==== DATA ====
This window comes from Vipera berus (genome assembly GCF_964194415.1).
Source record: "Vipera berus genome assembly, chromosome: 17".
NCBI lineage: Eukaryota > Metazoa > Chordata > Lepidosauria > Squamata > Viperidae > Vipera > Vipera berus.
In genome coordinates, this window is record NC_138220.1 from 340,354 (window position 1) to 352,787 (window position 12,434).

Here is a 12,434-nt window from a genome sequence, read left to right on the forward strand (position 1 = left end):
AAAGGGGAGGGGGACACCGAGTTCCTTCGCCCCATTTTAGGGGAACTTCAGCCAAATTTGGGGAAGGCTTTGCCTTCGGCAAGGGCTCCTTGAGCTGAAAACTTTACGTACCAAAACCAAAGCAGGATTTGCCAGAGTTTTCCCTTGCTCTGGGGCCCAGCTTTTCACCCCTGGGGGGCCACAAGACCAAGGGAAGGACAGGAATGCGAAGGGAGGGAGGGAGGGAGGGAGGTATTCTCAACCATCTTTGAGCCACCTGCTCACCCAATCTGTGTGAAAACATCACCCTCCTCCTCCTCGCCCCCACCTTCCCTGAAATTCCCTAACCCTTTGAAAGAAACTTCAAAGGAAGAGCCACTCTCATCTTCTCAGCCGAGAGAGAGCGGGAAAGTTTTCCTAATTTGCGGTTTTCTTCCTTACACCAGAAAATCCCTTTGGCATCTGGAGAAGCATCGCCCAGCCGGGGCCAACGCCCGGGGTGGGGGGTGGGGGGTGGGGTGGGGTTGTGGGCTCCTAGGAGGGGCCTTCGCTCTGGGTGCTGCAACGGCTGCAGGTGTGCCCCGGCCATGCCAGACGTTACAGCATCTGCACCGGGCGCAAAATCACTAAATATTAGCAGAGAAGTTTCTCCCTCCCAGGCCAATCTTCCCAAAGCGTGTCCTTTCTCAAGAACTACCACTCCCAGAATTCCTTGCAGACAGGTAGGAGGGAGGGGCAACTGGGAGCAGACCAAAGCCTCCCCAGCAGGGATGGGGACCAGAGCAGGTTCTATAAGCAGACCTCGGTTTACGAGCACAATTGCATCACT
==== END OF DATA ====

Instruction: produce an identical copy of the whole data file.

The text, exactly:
This window comes from Vipera berus (genome assembly GCF_964194415.1).
Source record: "Vipera berus genome assembly, chromosome: 17".
NCBI lineage: Eukaryota > Metazoa > Chordata > Lepidosauria > Squamata > Viperidae > Vipera > Vipera berus.
In genome coordinates, this window is record NC_138220.1 from 340,354 (window position 1) to 352,787 (window position 12,434).

Here is a 12,434-nt window from a genome sequence, read left to right on the forward strand (position 1 = left end):
AAAGGGGAGGGGGACACCGAGTTCCTTCGCCCCATTTTAGGGGAACTTCAGCCAAATTTGGGGAAGGCTTTGCCTTCGGCAAGGGCTCCTTGAGCTGAAAACTTTACGTACCAAAACCAAAGCAGGATTTGCCAGAGTTTTCCCTTGCTCTGGGGCCCAGCTTTTCACCCCTGGGGGGCCACAAGACCAAGGGAAGGACAGGAATGCGAAGGGAGGGAGGGAGGGAGGGAGGTATTCTCAACCATCTTTGAGCCACCTGCTCACCCAATCTGTGTGAAAACATCACCCTCCTCCTCCTCGCCCCCACCTTCCCTGAAATTCCCTAACCCTTTGAAAGAAACTTCAAAGGAAGAGCCACTCTCATCTTCTCAGCCGAGAGAGAGCGGGAAAGTTTTCCTAATTTGCGGTTTTCTTCCTTACACCAGAAAATCCCTTTGGCATCTGGAGAAGCATCGCCCAGCCGGGGCCAACGCCCGGGGTGGGGGGTGGGGGGTGGGGTGGGGTTGTGGGCTCCTAGGAGGGGCCTTCGCTCTGGGTGCTGCAACGGCTGCAGGTGTGCCCCGGCCATGCCAGACGTTACAGCATCTGCACCGGGCGCAAAATCACTAAATATTAGCAGAGAAGTTTCTCCCTCCCAGGCCAATCTTCCCAAAGCGTGTCCTTTCTCAAGAACTACCACTCCCAGAATTCCTTGCAGACAGGTAGGAGGGAGGGGCAACTGGGAGCAGACCAAAGCCTCCCCAGCAGGGATGGGGACCAGAGCAGGTTCTATAAGCAGACCTCGGTTTACGAGCACAATTGCATCACT